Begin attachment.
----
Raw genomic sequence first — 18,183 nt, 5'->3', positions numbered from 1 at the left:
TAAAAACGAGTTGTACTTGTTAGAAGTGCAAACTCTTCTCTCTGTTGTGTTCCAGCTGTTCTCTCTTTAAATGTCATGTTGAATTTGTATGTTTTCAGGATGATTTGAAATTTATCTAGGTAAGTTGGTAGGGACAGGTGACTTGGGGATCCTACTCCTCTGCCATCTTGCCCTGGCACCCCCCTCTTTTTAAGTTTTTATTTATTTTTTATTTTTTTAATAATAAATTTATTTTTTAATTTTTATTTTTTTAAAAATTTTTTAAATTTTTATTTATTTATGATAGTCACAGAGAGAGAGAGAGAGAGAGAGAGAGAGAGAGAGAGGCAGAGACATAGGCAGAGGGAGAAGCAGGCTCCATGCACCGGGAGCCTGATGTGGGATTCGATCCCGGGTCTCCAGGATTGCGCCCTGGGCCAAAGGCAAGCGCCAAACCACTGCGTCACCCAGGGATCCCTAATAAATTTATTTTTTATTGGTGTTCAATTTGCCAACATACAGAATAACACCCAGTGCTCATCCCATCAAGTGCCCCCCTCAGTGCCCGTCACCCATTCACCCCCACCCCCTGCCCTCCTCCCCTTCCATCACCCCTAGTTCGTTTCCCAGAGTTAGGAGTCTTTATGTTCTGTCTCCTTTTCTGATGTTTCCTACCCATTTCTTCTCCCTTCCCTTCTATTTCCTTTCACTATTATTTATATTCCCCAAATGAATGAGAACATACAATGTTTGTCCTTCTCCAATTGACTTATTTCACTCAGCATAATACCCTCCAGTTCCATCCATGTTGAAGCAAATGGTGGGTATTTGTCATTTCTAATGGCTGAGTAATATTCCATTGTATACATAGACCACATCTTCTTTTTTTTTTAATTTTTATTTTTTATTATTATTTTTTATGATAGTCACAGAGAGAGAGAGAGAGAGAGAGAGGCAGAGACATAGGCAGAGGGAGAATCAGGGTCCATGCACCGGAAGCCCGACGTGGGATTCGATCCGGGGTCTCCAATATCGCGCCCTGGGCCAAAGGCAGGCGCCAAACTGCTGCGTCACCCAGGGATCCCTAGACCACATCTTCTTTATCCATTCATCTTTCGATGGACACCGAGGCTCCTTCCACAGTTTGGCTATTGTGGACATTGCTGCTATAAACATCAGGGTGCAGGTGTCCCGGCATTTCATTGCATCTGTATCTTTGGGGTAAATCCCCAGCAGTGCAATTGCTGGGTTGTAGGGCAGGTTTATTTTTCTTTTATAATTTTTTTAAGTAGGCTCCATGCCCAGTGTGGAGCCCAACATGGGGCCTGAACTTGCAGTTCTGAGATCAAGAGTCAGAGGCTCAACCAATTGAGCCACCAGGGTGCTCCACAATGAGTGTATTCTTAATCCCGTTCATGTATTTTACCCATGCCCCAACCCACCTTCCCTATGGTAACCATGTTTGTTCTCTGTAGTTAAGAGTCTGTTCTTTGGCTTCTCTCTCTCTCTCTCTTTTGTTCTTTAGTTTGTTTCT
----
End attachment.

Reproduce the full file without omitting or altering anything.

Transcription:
Raw genomic sequence first — 18,183 nt, 5'->3', positions numbered from 1 at the left:
TAAAAACGAGTTGTACTTGTTAGAAGTGCAAACTCTTCTCTCTGTTGTGTTCCAGCTGTTCTCTCTTTAAATGTCATGTTGAATTTGTATGTTTTCAGGATGATTTGAAATTTATCTAGGTAAGTTGGTAGGGACAGGTGACTTGGGGATCCTACTCCTCTGCCATCTTGCCCTGGCACCCCCCTCTTTTTAAGTTTTTATTTATTTTTTATTTTTTTAATAATAAATTTATTTTTTAATTTTTATTTTTTTAAAAATTTTTTAAATTTTTATTTATTTATGATAGTCACAGAGAGAGAGAGAGAGAGAGAGAGAGAGAGAGAGAGGCAGAGACATAGGCAGAGGGAGAAGCAGGCTCCATGCACCGGGAGCCTGATGTGGGATTCGATCCCGGGTCTCCAGGATTGCGCCCTGGGCCAAAGGCAAGCGCCAAACCACTGCGTCACCCAGGGATCCCTAATAAATTTATTTTTTATTGGTGTTCAATTTGCCAACATACAGAATAACACCCAGTGCTCATCCCATCAAGTGCCCCCCTCAGTGCCCGTCACCCATTCACCCCCACCCCCTGCCCTCCTCCCCTTCCATCACCCCTAGTTCGTTTCCCAGAGTTAGGAGTCTTTATGTTCTGTCTCCTTTTCTGATGTTTCCTACCCATTTCTTCTCCCTTCCCTTCTATTTCCTTTCACTATTATTTATATTCCCCAAATGAATGAGAACATACAATGTTTGTCCTTCTCCAATTGACTTATTTCACTCAGCATAATACCCTCCAGTTCCATCCATGTTGAAGCAAATGGTGGGTATTTGTCATTTCTAATGGCTGAGTAATATTCCATTGTATACATAGACCACATCTTCTTTTTTTTTTAATTTTTATTTTTTATTATTATTTTTTATGATAGTCACAGAGAGAGAGAGAGAGAGAGAGAGGCAGAGACATAGGCAGAGGGAGAATCAGGGTCCATGCACCGGAAGCCCGACGTGGGATTCGATCCGGGGTCTCCAATATCGCGCCCTGGGCCAAAGGCAGGCGCCAAACTGCTGCGTCACCCAGGGATCCCTAGACCACATCTTCTTTATCCATTCATCTTTCGATGGACACCGAGGCTCCTTCCACAGTTTGGCTATTGTGGACATTGCTGCTATAAACATCAGGGTGCAGGTGTCCCGGCATTTCATTGCATCTGTATCTTTGGGGTAAATCCCCAGCAGTGCAATTGCTGGGTTGTAGGGCAGGTTTATTTTTCTTTTATAATTTTTTTAAGTAGGCTCCATGCCCAGTGTGGAGCCCAACATGGGGCCTGAACTTGCAGTTCTGAGATCAAGAGTCAGAGGCTCAACCAATTGAGCCACCAGGGTGCTCCACAATGAGTGTATTCTTAATCCCGTTCATGTATTTTACCCATGCCCCAACCCACCTTCCCTATGGTAACCATGTTTGTTCTCTGTAGTTAAGAGTCTGTTCTTTGGCTTCTCTCTCTCTCTCTCTTTTGTTCTTTAGTTTGTTTCT